If Samsung wanted to focus a little more on where it’s already in front, and a little less on where it’s sadly behind, it would create much more exciting products.

That’s why I call it: I’ve had it with Bixby. If Samsung can neither bring it up to snuff with Siri (a low bar!) Nor find a way to bring it back to its more focused roots, it’s time to send it to the farm. Or at least allow users to switch the power switch to Google Assistant (without the use of third-party hacks).

There is a glimmer of hope. Jimmy’s Promo leak of the new version of Samsung’s OneUI version of Android shows that users will be able to choose between the Google feed or the Samsung Free feed on their home screens.

Samsung’s user interface on top of Android has swung like a pendulum between two poles. It gets overloaded with features and weird user interface for a few years, then the pendulum swings there at the end of its arc before swinging back to a cleaner, simpler user interface. It’s time for the pendulum to swing back. And that means it’s time to let Bixby go.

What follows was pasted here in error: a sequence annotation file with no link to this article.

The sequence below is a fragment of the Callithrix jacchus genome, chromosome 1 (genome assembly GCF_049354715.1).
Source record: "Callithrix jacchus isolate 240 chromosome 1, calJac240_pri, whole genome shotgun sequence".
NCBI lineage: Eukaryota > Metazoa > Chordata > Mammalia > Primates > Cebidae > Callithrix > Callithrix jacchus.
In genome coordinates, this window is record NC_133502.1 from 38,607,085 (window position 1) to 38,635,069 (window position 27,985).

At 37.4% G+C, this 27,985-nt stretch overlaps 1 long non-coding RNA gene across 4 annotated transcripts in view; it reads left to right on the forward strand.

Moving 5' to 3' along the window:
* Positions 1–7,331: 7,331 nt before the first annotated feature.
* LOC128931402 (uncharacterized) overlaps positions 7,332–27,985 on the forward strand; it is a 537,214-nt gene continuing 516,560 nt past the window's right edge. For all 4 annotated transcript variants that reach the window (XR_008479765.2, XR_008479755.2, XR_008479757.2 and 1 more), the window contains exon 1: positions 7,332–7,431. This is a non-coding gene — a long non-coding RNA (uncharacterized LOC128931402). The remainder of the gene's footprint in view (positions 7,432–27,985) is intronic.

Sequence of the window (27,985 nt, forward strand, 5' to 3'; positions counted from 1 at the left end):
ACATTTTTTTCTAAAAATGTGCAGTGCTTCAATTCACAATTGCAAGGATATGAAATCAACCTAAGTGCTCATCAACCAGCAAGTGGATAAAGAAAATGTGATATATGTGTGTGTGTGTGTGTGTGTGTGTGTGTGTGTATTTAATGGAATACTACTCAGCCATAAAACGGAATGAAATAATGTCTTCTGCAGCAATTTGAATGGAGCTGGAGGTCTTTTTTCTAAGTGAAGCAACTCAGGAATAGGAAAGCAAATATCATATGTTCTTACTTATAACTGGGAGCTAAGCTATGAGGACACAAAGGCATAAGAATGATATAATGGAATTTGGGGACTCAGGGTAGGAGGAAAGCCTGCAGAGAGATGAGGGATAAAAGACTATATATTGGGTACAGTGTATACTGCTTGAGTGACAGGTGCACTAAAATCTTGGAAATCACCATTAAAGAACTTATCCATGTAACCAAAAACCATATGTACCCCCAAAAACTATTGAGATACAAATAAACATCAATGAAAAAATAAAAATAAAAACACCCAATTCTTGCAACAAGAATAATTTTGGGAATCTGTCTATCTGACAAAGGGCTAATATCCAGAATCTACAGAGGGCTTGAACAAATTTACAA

The last of CES

Are all these technical CES messages, or are some of them only CES compliant? When CES is virtual, is it an event where things happen or just a mood, a state of mind? Do I use jokes about philosophical difficulties as a smokescreen to cover up my inability to determine if these things are technically part of CES or not?

Sometimes questions have no answers. All we can really know in this world is that laser projectors are still really cool.